Nutrition, Neuritis and Neuropathy

 

Good nutrition and life style choices can in many cases help prevent, delay, or reduce inflammatory nerve diseases such as: Carpal Tunnel Syndrome, Tinnitus, Optic Neuritis, Ischemic Optic Neuropathy, Diabetic Neuropathy, Retinopathy, Macular Degeneration, symptoms similar to Multiple Sclerosis, and other diverse nervous system diseases.

 

Most human diseases are either caused, aggravated or made worse by poor lifestyle choices, including: nutrition, hygiene, toxin exposure, environmental pollution and improper use of risky prescription and over-the-counter medications. Even if you have a family history of certain diseases, poor lifestyle choices unnecessarily accelerate aging, the progress of disease, and make the impact much worse. In fact, many diseases that are common to family members are caused not by DNA-transmitted genetics, but by exposure to poor lifestyle habits of parents and siblings. The choices that you make often influence people around you. We must learn to identify previous mistakes and do what is necessary to prevent, delay or reduce unnecessary discomfort, disease and untimely death.

 

The number of avoidable human diseases is very large. Joyful Aging (or any other human organization) does not have the capacity or resources to describe how to prevent all unnecessary diseases. None of the following material is an attempt to diagnose or treat any specific individual. It is offered for educational purposes only.

 

Modern medicine can help with many different diseases. However, in many cases, medical specialists have little or no training in nutrition. Joyful Aging has chosen to write this material about the relationship between Nutrition, Neuritis and Neuropathy to point out some critical issues and limitations of modern medicine. We offer knowledge and hope where Board Certified Medical Specialists can offer no effective treatment. Medical doctors are trained in the use of prescription drugs and surgery, with very little information about things available in common grocery stores. In fact, for decades, M.D.’s resisted the use of vitamins and food supplements. We now have solid proof that they were often quite wrong. Federal legislation now blocks medical doctors from their incorrect previous practices of resisting alternative medicine, including proper selective applications of nutritious foods and food supplements. This legislation has encouraged a small (but increasing) number of medical doctors to independently study nutrition, far beyond anything required in the institutions that issued their medical degree. Joyful Aging applauds the efforts of pioneers like Dr. Andrew Weil, M.D. and Dr. Russell L. Blaylock, MD. We encourage other medical doctors to follow in their footsteps.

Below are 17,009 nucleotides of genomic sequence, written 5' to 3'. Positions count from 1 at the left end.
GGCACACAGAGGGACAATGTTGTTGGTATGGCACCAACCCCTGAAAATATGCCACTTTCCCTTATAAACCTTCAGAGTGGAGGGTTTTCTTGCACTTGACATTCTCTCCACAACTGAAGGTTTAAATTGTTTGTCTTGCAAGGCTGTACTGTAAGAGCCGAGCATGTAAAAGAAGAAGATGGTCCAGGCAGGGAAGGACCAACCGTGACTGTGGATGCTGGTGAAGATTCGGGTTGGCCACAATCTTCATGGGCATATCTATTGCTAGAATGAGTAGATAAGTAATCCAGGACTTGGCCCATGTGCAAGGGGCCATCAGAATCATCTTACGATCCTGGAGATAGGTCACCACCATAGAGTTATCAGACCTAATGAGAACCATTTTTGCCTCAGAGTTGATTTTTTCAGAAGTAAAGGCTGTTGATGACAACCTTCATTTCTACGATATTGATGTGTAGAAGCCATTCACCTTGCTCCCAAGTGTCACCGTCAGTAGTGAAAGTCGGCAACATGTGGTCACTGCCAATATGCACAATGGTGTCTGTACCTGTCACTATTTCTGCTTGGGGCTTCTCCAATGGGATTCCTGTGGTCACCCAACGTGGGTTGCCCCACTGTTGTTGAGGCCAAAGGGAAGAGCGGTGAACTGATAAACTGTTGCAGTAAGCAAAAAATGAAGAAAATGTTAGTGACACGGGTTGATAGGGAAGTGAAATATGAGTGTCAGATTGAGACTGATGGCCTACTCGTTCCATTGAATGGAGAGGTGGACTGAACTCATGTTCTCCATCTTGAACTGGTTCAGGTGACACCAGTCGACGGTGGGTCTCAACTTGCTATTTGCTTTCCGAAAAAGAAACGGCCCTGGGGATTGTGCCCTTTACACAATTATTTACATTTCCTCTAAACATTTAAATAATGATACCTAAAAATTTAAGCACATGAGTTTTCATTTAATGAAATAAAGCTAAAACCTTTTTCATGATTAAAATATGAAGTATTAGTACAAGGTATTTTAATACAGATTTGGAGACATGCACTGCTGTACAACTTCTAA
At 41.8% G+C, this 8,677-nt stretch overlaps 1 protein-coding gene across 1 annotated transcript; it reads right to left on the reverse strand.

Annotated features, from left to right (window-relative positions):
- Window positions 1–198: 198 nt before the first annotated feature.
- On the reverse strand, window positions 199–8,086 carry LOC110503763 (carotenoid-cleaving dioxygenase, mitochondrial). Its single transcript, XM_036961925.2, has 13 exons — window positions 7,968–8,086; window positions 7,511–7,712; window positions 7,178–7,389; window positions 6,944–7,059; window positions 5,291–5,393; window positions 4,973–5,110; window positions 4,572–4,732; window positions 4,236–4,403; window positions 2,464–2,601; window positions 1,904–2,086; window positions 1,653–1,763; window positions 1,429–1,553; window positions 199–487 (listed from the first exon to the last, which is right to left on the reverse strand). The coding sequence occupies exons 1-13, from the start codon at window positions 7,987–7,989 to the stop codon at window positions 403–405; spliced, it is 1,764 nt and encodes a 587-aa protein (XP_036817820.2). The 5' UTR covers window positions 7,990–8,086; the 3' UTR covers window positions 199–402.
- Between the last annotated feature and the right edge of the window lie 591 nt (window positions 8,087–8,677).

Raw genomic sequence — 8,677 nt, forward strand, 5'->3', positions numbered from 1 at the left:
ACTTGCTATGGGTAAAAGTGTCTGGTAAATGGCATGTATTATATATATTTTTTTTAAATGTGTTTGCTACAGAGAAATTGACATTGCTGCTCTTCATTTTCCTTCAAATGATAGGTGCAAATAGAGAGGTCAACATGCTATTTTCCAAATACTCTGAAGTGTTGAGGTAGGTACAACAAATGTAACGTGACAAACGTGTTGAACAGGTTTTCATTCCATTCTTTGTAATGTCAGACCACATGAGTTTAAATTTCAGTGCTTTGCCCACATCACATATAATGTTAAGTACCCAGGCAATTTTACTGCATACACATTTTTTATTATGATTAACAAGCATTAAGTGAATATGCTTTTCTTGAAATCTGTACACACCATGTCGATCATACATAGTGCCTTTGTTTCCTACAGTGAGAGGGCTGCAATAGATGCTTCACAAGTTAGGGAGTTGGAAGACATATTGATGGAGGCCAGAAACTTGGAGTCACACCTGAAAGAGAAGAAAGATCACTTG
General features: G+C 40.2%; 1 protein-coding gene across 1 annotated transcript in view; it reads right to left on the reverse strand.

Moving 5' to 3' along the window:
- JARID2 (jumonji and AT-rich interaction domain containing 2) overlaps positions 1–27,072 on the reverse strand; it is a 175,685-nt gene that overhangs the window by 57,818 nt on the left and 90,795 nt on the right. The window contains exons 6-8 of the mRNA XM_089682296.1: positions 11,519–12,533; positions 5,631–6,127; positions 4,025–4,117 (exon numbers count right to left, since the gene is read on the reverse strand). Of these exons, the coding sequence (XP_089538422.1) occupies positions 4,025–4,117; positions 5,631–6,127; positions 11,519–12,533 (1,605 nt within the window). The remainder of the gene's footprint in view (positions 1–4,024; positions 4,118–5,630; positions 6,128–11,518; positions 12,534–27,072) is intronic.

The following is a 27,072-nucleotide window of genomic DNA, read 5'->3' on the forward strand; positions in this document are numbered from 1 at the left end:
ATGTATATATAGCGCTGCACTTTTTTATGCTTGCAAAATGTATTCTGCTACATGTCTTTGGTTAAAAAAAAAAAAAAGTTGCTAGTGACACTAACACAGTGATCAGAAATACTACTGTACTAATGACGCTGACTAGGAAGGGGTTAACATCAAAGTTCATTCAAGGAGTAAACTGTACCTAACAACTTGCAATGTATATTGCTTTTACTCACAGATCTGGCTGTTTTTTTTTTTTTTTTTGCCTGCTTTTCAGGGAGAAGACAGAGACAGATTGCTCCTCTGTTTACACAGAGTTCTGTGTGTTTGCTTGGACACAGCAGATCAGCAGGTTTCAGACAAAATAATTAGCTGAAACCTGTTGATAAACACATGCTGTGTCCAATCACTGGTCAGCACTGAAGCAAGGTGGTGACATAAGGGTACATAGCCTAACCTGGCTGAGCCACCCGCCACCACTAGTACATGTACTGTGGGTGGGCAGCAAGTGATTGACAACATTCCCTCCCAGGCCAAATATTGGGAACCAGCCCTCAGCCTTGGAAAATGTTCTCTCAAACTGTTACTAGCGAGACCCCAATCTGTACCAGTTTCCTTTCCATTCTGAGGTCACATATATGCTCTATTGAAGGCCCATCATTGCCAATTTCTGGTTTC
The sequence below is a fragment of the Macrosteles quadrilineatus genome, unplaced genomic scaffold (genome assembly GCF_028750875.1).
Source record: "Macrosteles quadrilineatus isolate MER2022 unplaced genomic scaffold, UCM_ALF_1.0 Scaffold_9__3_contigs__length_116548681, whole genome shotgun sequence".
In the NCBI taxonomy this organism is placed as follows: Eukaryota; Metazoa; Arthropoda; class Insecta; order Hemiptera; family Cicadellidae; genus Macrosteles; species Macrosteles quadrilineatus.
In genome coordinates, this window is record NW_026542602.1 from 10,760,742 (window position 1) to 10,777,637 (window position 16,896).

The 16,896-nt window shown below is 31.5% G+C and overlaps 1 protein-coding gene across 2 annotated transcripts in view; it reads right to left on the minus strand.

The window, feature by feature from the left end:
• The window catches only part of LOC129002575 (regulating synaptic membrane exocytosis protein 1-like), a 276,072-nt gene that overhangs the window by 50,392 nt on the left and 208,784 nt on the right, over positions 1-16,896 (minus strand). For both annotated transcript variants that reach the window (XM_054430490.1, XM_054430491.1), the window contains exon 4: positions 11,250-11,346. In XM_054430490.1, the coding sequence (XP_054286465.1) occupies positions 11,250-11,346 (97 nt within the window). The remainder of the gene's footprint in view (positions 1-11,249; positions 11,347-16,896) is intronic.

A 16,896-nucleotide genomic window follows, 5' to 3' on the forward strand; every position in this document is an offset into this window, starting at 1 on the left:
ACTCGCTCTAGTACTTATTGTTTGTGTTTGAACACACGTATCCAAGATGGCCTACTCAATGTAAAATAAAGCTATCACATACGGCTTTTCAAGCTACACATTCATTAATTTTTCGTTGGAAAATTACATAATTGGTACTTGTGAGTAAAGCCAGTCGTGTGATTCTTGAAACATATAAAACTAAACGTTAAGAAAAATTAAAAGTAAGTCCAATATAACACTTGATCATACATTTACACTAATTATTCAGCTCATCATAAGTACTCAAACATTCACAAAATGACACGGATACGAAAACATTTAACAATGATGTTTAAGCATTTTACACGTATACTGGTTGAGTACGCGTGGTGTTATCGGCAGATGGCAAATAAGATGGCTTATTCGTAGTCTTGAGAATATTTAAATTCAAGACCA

Neuritis and Neuropathy

 

In simple terms, neuritis is inflammation of nerves. Inflammation is the characteristic reaction of bodily tissues to injury or disease. The tissues are trying to increase their blood supply to accelerate the healing process or the effectiveness of the natural immune defense system. Inflammation often involves a “histamine” hormonal response (similar to adrenaline), which causes vasodilation (blood vessels open wider) and blood vessel walls become more permeable. This is a natural attempt to deliver more red and white blood cells to the affected area. Inflammation is characterized by swelling, redness, heat, and pain.